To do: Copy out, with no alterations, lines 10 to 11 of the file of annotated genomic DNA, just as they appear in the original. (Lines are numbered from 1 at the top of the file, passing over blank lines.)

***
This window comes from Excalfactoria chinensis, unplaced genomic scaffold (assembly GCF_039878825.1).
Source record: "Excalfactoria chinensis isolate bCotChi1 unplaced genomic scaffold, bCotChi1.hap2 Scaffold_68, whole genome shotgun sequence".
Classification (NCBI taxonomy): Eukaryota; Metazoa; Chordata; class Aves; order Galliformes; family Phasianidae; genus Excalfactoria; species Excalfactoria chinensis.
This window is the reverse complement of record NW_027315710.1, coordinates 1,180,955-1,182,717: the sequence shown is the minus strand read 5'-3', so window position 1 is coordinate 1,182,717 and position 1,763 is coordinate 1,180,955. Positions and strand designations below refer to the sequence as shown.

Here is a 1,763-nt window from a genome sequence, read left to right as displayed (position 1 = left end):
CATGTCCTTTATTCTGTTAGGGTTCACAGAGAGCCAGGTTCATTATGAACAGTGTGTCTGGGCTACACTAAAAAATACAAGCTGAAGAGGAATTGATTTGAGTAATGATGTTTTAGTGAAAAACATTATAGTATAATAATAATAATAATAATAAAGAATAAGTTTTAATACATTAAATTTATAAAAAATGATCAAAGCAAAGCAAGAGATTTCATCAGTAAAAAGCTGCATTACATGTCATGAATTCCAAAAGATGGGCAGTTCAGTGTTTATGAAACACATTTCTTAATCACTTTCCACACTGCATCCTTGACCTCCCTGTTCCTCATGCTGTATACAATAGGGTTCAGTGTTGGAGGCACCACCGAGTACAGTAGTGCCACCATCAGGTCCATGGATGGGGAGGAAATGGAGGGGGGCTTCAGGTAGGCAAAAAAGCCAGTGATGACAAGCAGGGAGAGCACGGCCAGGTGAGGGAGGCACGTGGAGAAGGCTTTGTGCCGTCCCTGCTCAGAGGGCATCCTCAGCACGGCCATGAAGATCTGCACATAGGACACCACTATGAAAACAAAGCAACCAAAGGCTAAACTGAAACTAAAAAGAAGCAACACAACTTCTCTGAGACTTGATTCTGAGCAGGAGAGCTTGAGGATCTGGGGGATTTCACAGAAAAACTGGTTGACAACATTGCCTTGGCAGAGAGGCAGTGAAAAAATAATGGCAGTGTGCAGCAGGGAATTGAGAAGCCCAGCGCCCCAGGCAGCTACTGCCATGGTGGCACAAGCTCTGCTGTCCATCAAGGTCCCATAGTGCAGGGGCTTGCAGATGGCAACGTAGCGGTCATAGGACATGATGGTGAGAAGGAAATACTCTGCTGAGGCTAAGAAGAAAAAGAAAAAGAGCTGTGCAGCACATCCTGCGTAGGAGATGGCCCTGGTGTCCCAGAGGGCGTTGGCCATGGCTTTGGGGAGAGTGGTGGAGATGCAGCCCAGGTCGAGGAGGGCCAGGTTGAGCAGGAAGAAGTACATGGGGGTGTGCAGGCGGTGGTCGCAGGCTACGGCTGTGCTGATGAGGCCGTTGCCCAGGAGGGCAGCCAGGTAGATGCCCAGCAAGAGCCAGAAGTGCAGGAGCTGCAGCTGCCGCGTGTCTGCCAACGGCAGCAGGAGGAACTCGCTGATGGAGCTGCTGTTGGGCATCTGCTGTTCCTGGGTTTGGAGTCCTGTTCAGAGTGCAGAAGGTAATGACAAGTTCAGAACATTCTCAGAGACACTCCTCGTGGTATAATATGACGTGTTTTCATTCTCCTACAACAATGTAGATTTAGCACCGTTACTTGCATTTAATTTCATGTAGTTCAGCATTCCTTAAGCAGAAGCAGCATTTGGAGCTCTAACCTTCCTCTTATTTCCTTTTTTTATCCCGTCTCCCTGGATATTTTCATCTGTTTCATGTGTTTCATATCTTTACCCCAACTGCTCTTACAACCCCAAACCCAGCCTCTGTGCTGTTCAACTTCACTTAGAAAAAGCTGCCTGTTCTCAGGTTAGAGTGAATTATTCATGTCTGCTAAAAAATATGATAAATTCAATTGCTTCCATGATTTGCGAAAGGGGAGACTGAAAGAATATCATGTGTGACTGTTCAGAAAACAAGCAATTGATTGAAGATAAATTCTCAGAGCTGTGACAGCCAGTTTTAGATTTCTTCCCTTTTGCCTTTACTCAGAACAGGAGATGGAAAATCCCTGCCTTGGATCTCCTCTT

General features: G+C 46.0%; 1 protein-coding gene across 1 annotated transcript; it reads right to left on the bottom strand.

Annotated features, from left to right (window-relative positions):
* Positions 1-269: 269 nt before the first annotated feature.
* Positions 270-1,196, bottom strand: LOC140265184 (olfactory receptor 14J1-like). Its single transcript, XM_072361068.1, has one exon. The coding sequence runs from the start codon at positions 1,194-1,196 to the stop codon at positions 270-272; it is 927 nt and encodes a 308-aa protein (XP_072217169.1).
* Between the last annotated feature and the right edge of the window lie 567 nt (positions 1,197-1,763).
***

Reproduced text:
* Positions 270-1,196, bottom strand: LOC140265184 (olfactory receptor 14J1-like). Its single transcript, XM_072361068.1, has one exon. The coding sequence runs from the start codon at positions 1,194-1,196 to the stop codon at positions 270-272; it is 927 nt and encodes a 308-aa protein (XP_072217169.1).
* Between the last annotated feature and the right edge of the window lie 567 nt (positions 1,197-1,763).